Similarly, proper inclusion of those affected by policy would bring to an end the idea of an elite few who are uniquely qualified and informed to make decisions for the rest of us. Modern politicians love to talk about “public opinion” or “consultation” and occasionally can be seen to suffer “town hall” meetings or public debates, but these occasions are usually little more than theatre. Have you ever been asked your opinion by a politician? Even when I worked directly for them, in their very offices, this never happened. Public opinion polls are pathetically narrow and inadequate gauges of collective views on complicated and interconnected issues, as almost all issues are. Politicians who have spent a lifetime climbing up the greasy pole will not abolish the pole and descend again among the masses.

Moreover, government by the few lends itself all too well to the interests of those already powerful–the rich, large corporations and so on. They too are not going to give up their influence without a fight. In democracies as well as autocracies, government is all too corruptible by vested interests. Almost every country, democratic or not, suffers from such corruption, hidden or blatant, sometimes lawful. Ensuring that everyone’s interests are given a fair shot will abolish this comfortable status quo.

So what would it take to restore that trust? The answers are clear: decision-making that is genuinely open, transparent and inclusive. This is a different kind of

"One reason trust is declining in government is that the claims by officials and politicians that they understand fully what is going on are less and less credible. Full transparency, ironically, would further reduce their credibility. Reheating Bismarck, the sausage machine is not a pretty sight."

decision-making, but not, as many commentators and politicians pretend, an impossible kind. In the Brazilian city of Porto Alegre, tens of thousands of citizens take part in decisions on the city’s budget. Such “participatory democracy” (call it “real democracy”) has transformed Porto Alegre. The city was once characterised by severe inequality between a wealthy centre and impoverished slums. Government was corrupt and inefficient; public services disproportionately favoured the wealthier areas.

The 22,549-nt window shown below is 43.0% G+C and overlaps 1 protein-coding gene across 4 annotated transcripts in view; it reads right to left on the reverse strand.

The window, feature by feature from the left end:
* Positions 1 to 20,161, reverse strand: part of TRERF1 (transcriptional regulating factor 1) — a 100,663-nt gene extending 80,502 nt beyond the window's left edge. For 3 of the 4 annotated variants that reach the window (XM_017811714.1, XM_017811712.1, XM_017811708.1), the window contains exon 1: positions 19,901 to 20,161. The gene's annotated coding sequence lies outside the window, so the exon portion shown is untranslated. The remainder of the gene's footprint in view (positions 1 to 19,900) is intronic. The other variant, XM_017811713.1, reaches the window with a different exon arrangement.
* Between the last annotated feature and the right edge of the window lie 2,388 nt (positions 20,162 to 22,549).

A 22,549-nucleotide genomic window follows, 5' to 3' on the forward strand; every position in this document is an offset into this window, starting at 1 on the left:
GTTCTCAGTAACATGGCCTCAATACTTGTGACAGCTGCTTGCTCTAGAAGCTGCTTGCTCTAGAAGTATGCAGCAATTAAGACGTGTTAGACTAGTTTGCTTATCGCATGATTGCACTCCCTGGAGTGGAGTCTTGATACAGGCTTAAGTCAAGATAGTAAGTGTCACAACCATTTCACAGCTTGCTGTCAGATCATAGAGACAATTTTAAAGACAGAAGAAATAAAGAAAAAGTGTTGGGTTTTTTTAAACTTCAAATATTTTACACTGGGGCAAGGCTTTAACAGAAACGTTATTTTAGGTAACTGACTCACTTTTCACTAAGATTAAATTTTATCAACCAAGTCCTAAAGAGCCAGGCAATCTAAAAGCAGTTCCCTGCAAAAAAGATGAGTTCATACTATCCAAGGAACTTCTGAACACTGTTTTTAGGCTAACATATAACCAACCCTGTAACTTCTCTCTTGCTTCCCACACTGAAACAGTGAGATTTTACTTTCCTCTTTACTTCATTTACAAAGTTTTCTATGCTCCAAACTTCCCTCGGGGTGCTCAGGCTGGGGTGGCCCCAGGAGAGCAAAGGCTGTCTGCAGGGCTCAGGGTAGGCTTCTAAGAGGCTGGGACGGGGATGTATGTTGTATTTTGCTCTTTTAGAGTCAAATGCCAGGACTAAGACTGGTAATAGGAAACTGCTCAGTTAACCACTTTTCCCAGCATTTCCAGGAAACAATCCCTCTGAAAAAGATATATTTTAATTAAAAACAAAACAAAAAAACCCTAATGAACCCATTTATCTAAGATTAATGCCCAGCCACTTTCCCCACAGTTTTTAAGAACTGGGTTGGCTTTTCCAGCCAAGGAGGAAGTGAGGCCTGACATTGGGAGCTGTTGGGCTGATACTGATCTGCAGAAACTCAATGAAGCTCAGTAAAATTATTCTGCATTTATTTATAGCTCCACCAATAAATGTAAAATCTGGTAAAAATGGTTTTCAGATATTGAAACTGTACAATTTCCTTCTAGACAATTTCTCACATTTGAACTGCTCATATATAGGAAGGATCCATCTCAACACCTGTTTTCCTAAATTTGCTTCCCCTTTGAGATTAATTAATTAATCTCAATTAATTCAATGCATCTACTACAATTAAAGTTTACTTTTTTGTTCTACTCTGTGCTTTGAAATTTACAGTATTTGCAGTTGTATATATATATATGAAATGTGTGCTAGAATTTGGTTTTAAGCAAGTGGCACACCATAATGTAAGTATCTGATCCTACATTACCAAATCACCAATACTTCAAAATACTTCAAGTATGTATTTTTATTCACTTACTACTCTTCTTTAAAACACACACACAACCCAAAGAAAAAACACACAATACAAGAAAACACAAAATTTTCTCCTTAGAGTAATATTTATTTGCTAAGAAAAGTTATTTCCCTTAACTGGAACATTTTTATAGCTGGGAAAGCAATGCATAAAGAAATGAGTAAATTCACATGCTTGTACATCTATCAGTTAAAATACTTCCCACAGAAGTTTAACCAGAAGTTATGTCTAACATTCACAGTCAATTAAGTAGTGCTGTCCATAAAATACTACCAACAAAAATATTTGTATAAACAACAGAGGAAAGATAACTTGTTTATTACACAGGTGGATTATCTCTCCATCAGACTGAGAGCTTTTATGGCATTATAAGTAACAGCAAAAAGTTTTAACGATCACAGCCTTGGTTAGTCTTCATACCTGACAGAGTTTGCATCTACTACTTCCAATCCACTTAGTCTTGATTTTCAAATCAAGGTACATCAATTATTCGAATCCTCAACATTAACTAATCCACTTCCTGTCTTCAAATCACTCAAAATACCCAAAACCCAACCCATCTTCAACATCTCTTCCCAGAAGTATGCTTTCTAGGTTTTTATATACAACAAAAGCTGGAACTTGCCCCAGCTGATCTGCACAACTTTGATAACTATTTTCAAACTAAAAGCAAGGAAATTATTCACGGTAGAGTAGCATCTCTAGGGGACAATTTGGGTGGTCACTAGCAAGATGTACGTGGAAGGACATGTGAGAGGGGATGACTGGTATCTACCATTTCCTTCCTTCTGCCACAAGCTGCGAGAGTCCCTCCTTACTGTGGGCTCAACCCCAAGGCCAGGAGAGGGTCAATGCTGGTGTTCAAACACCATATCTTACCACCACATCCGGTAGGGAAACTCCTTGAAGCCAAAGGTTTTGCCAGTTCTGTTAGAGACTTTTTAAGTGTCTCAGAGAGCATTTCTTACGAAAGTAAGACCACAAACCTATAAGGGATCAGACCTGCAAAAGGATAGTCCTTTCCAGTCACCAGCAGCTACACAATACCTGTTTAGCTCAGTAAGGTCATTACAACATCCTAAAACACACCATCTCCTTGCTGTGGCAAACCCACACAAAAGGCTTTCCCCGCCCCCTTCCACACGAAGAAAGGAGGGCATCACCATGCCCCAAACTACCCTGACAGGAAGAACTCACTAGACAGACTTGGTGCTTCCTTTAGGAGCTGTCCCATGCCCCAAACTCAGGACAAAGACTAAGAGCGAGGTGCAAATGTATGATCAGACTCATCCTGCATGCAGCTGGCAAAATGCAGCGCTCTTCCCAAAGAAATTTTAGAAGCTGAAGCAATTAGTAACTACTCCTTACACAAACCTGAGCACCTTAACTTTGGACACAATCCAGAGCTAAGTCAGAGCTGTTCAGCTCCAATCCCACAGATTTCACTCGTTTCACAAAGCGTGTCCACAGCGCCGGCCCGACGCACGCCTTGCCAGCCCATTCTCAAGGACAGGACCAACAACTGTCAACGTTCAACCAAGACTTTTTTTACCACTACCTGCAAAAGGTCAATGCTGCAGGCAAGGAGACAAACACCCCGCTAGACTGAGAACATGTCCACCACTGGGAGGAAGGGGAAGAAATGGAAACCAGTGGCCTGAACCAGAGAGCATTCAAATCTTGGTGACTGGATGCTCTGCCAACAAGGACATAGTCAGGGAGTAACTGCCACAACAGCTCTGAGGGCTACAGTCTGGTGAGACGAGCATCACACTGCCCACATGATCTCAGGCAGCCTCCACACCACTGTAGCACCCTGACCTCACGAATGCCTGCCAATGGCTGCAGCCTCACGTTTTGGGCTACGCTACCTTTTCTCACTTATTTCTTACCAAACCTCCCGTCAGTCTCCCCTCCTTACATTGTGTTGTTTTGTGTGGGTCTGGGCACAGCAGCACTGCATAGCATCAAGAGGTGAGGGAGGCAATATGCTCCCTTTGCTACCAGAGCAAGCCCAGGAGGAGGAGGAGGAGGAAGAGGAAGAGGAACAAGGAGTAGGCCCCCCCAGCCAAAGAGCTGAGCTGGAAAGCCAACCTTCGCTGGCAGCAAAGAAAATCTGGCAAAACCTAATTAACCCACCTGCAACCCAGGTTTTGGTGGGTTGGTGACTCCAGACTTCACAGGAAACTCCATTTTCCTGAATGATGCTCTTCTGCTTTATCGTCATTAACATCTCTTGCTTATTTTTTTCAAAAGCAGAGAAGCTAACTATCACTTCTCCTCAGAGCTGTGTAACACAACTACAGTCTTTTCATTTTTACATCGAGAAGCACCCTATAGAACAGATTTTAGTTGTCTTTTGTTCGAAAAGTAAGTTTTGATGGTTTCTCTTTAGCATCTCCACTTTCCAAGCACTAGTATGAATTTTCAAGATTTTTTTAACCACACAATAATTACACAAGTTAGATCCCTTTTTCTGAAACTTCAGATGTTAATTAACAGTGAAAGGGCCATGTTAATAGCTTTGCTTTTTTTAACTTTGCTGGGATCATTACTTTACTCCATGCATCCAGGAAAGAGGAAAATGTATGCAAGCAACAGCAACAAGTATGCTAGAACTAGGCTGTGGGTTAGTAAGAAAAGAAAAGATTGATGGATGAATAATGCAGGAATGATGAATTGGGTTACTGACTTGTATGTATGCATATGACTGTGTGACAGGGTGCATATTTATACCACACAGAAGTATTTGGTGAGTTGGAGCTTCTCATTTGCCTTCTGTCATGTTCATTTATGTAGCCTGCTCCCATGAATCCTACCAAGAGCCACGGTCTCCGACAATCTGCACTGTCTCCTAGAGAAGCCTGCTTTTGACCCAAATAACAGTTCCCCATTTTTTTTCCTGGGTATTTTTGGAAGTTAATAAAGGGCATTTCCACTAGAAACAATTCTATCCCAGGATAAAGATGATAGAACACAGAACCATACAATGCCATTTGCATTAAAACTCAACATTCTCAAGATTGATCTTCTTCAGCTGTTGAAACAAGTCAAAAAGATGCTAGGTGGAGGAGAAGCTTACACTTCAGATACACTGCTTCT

But once everyone was included in decision-making, as the World Bank later reported, public spending became more evenly distributed. Provision of basic services such as water, sanitation, schools and roads improved. The numbers of schools quadrupled. Indices of welfare, including health and education, all improved. Interestingly, “politics” and partisan disputes diminished. Corruption in government contracting sharply reduced, once the process became transparent. Citizen participation improved.

This is what democratic government could look like. This is how governments can restore trust. But don’t hold your breath for such reforms to be instituted quickly. Turkeys don’t vote for Christmas. Those who benefit from the current institutional set-up will talk about “reform” and “consultation”, but where it matters–how money is spent–will remain business as usual. Inexorably, trust will continue to decline as the gap between claims and reality persists and inequality mounts. Those who have the power today need to think of new excuses, because the old ones are not working.

For more viewpoints on trust, see www.oecdforum.org and www.oecd.org/yearbook